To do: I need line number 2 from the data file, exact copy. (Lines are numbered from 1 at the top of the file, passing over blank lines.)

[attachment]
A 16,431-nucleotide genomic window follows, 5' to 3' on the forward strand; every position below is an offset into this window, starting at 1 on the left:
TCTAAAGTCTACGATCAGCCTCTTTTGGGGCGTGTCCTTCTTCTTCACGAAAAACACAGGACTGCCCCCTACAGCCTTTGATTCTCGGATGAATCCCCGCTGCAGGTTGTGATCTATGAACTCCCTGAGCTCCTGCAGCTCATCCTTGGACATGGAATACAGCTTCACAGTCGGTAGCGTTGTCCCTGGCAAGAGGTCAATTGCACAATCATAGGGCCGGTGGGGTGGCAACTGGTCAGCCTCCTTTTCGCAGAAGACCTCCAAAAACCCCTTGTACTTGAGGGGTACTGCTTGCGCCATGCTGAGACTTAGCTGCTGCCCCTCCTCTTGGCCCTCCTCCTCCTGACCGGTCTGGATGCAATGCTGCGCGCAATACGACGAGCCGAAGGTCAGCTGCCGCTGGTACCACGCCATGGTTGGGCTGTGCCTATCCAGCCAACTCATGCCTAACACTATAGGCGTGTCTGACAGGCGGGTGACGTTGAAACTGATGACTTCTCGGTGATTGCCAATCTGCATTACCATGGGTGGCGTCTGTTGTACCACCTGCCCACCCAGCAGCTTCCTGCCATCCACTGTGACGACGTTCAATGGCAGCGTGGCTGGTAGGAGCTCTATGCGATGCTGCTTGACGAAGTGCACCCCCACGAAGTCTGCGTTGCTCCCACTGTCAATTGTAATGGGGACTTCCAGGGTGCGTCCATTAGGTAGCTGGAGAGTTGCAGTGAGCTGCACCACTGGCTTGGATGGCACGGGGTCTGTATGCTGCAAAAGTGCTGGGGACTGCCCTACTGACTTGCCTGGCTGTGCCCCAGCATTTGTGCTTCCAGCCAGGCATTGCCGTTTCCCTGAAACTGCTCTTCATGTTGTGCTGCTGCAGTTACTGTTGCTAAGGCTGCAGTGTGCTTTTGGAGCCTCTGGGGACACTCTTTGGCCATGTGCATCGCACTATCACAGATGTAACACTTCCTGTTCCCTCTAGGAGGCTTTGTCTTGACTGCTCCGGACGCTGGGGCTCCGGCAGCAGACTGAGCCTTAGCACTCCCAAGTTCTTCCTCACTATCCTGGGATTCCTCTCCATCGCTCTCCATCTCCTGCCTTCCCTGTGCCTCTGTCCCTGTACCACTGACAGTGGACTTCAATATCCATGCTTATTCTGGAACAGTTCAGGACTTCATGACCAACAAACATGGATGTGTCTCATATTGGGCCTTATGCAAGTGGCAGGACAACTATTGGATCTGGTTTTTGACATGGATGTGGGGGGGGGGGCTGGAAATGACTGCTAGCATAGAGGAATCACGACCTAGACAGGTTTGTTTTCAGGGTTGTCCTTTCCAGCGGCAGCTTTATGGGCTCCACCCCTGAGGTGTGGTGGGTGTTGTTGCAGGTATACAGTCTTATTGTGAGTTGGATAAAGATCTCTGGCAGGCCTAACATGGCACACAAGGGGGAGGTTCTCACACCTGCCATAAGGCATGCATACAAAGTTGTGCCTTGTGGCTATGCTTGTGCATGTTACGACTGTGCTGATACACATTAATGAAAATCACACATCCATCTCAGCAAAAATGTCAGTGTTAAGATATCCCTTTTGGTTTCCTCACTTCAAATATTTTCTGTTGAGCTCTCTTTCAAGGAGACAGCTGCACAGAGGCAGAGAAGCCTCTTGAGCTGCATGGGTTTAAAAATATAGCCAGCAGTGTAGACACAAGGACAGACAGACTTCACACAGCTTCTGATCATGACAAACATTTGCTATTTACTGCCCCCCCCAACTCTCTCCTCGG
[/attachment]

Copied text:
TCTAAAGTCTACGATCAGCCTCTTTTGGGGCGTGTCCTTCTTCTTCACGAAAAACACAGGACTGCCCCCTACAGCCTTTGATTCTCGGATGAATCCCCGCTGCAGGTTGTGATCTATGAACTCCCTGAGCTCCTGCAGCTCATCCTTGGACATGGAATACAGCTTCACAGTCGGTAGCGTTGTCCCTGGCAAGAGGTCAATTGCACAATCATAGGGCCGGTGGGGTGGCAACTGGTCAGCCTCCTTTTCGCAGAAGACCTCCAAAAACCCCTTGTACTTGAGGGGTACTGCTTGCGCCATGCTGAGACTTAGCTGCTGCCCCTCCTCTTGGCCCTCCTCCTCCTGACCGGTCTGGATGCAATGCTGCGCGCAATACGACGAGCCGAAGGTCAGCTGCCGCTGGTACCACGCCATGGTTGGGCTGTGCCTATCCAGCCAACTCATGCCTAACACTATAGGCGTGTCTGACAGGCGGGTGACGTTGAAACTGATGACTTCTCGGTGATTGCCAATCTGCATTACCATGGGTGGCGTCTGTTGTACCACCTGCCCACCCAGCAGCTTCCTGCCATCCACTGTGACGACGTTCAATGGCAGCGTGGCTGGTAGGAGCTCTATGCGATGCTGCTTGACGAAGTGCACCCCCACGAAGTCTGCGTTGCTCCCACTGTCAATTGTAATGGGGACTTCCAGGGTGCGTCCATTAGGTAGCTGGAGAGTTGCAGTGAGCTGCACCACTGGCTTGGATGGCACGGGGTCTGTATGCTGCAAAAGTGCTGGGGACTGCCCTACTGACTTGCCTGGCTGTGCCCCAGCATTTGTGCTTCCAGCCAGGCATTGCCGTTTCCCTGAAACTGCTCTTCATGTTGTGCTGCTGCAGTTACTGTTGCTAAGGCTGCAGTGTGCTTTTGGAGCCTCTGGGGACACTCTTTGGCCATGTGCATCGCACTATCACAGATGTAACACTTCCTGTTCCCTCTAGGAGGCTTTGTCTTGACTGCTCCGGACGCTGGGGCTCCGGCAGCAGACTGAGCCTTAGCACTCCCAAGTTCTTCCTCACTATCCTGGGATTCCTCTCCATCGCTCTCCATCTCCTGCCTTCCCTGTGCCTCTGTCCCTGTACCACTGACAGTGGACTTCAATATCCATGCTTATTCTGGAACAGTTCAGGACTTCATGACCAACAAACATGGATGTGTCTCATATTGGGCCTTATGCAAGTGGCAGGACAACTATTGGATCTGGTTTTTGACATGGATGTGGGGGGGGGGGCTGGAAATGACTGCTAGCATAGAGGAATCACGACCTAGACAGGTTTGTTTTCAGGGTTGTCCTTTCCAGCGGCAGCTTTATGGGCTCCACCCCTGAGGTGTGGTGGGTGTTGTTGCAGGTATACAGTCTTATTGTGAGTTGGATAAAGATCTCTGGCAGGCCTAACATGGCACACAAGGGGGAGGTTCTCACACCTGCCATAAGGCATGCATACAAAGTTGTGCCTTGTGGCTATGCTTGTGCATGTTACGACTGTGCTGATACACATTAATGAAAATCACACATCCATCTCAGCAAAAATGTCAGTGTTAAGATATCCCTTTTGGTTTCCTCACTTCAAATATTTTCTGTTGAGCTCTCTTTCAAGGAGACAGCTGCACAGAGGCAGAGAAGCCTCTTGAGCTGCATGGGTTTAAAAATATAGCCAGCAGTGTAGACACAAGGACAGACAGACTTCACACAGCTTCTGATCATGACAAACATTTGCTATTTACTGCCCCCCCCAACTCTCTCCTCGG